dinner at Passage 53, Paris

Some of the passages in Paris are lovely jewel boxes of exquisite merchandise, some are a mixed bag of the trendy and the tacky, and the portion of the Passage des Panoramas in which Passage 53 is found holds a few quirky little shops and a collection of tiny restaurants, of which the 53 is the star. Like all stars, this one makes its own rules.

The restaurant is tiny, white and cream, reverent in feeling without being gothic. If it's 16 feet wide, that's a lot. To my thinking, the prohibition on indoor smoking is what makes it possible for places like this to survive. No merry closing dinners, no bus tours, no shouting drinkers comparing exchange rates! thank you, juddering Euro.

We sat back and smiled while staff explained that there's one menu, many courses, tiny to small portions. OK, I'm in. After a glass of champagne, some tiny drinky nibbles, and a small cup of creamy pumpkin velouté that actually tasted like pumpkin but also tasted good (the expresso foam on top helped, I'm sure), things got serious: a single perfect oyster on very light smoked haddock mousseline, airy almond foam topped with caviar. Would I have thought of this? No. Did I love it? Mmm-hmm.

Up next: a seared sea scallop, a flavorful beurre blanc, slices of deep-fried baby artichoke, and me suddenly realizing that all these courses, all this food, were prepared upstairs and carried down a charming elderly iron circular staircase on trays that looked wider across than the diameter of the staircase. Dirty dishes disappear into the back of the restaurant where they are dealt with - you see nothing going upstairs. We learned later that the staircase dates back to 1798, and is classified as a historical monument!

Then what everyone calls "the white course:" tiny seared calamari on a bed of almond and cauliflower cream with seared baby calamari and shaved flakes of raw cauliflower. It's subtle, in fact, I've heard that some people haven't been able to taste anything of this dish, but we loved it. These may have been the best calamari of a lifetime, including those served by friends of ours in New Jersey. Another fish course: a small filet of baby cod in a frothy broth with radishes.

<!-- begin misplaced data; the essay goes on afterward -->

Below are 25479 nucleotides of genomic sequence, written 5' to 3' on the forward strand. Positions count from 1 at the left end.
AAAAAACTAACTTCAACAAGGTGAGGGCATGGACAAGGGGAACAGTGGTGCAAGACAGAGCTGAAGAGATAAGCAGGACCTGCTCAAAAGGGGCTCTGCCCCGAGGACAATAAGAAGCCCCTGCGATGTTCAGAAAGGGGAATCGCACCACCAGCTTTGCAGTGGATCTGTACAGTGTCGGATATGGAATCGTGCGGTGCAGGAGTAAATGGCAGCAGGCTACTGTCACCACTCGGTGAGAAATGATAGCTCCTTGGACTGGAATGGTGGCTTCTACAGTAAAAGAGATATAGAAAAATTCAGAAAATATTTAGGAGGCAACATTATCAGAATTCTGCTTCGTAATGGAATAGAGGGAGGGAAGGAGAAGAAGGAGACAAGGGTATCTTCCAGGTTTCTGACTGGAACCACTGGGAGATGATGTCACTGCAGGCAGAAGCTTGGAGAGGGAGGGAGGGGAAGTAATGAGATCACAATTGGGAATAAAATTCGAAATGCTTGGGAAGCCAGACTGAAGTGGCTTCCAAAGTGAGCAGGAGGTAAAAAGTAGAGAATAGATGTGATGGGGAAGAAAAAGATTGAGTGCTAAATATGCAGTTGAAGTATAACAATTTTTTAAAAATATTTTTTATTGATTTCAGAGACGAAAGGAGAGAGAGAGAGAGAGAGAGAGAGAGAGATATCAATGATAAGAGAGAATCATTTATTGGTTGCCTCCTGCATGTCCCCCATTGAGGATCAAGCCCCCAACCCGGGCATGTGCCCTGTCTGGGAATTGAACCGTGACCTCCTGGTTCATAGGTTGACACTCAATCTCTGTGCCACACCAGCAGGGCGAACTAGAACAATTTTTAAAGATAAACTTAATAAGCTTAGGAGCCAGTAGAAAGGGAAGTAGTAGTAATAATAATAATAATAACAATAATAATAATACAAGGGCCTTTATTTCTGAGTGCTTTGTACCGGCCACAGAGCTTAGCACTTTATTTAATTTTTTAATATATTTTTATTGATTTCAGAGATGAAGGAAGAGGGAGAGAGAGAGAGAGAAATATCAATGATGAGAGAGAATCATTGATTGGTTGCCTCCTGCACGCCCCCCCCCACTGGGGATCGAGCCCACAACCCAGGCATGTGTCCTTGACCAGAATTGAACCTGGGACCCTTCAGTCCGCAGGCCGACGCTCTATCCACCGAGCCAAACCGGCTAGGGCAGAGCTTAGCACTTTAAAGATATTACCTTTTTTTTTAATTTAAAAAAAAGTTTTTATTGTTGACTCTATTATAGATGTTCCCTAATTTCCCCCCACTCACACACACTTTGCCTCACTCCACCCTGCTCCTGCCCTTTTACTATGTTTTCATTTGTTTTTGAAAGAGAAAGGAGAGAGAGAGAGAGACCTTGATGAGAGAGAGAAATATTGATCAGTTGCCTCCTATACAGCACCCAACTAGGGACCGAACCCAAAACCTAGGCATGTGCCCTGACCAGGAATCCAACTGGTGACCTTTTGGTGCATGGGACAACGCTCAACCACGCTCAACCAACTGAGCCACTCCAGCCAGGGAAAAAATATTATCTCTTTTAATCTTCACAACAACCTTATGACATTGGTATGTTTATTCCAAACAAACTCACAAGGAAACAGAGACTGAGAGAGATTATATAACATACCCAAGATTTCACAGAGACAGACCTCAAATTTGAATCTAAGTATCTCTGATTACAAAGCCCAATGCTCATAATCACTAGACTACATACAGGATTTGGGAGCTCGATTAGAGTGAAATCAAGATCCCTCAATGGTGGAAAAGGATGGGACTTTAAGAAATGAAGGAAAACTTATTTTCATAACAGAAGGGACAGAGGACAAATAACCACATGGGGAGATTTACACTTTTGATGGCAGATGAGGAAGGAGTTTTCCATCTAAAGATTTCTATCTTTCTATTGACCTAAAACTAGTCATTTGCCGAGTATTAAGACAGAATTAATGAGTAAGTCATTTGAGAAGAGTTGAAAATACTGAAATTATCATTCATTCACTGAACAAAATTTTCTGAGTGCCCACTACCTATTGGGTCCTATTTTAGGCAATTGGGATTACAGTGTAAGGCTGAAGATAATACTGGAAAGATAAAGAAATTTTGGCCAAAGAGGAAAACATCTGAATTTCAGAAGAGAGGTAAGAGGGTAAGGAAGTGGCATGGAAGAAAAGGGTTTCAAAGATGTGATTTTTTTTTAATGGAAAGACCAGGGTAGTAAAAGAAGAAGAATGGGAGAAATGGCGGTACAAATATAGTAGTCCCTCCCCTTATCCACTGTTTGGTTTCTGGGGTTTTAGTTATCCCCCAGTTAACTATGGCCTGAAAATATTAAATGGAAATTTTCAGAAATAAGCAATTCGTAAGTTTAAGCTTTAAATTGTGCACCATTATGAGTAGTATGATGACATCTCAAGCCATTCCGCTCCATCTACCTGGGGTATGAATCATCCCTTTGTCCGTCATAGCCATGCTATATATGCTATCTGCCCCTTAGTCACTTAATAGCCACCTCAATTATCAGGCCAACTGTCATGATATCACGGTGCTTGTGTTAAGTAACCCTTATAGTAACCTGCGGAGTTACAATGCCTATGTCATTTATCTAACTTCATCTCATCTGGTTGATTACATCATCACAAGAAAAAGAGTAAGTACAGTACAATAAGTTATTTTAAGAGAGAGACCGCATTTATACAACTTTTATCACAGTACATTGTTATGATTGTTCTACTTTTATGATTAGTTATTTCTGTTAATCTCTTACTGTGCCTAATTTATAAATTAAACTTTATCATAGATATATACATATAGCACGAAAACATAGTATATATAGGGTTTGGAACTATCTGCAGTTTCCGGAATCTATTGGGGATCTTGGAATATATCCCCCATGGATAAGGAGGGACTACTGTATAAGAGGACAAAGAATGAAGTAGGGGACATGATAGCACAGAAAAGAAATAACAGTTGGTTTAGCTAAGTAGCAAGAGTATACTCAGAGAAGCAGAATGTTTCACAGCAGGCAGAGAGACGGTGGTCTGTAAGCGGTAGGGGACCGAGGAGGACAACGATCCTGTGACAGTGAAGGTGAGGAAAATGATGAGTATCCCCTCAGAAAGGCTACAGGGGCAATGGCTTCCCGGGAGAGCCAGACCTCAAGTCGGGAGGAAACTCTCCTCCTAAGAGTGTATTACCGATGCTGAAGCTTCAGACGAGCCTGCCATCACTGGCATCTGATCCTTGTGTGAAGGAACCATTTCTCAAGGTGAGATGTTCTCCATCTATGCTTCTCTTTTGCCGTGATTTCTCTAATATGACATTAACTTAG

OK, here's where my notes start to get blurry and the order of things gets a little scrambled - did I forget to say there was a lot of lovely wine on the table as well? again, the foie gras of a lifetime, cold but not too cold, served with a touch of quince coulis, like eating silk; two meat courses: a seriously excellent breast of pigeon, cooked sous vide and now I think this is how pigeon should be cooked forever, because it was done to a ("rosée") turn but still tender. Then noisettes of venison - look, I'm running out of adjectives, how many times can I say "perfect" and "excellent?" Right, I could say "sublime", and I will. Remember, late October is game season in France, one of the reasons we chose this time to go.

Desserts - yes, that's a plural. I was immobilized. My best love was a "deconstructed" Mont Blanc, airy chestnut mousse with a touch of - cinnamon? ginger? too subtle, plus chunks of meringue, served in a verrine (double old-fashioned glass).


I'm sure that wasn't me making slurpy noises, the place is not so small that you hear what's being said at other tables but we all know how the sound of slurps travels. I'm sure I've left out some of the small stuff like palate cleansers, refreshers and pre- and post desserts.

15 comments:

  1. Hello:
    This all sounds divine! Each of the dishes you show here looks like a picture from Vogue and we are certain that the food was very deserving of your adjectival praise. It all oozes confidence in a good product delivered to a high professional standard. And that, most probably, is how they not only survive but thrive!!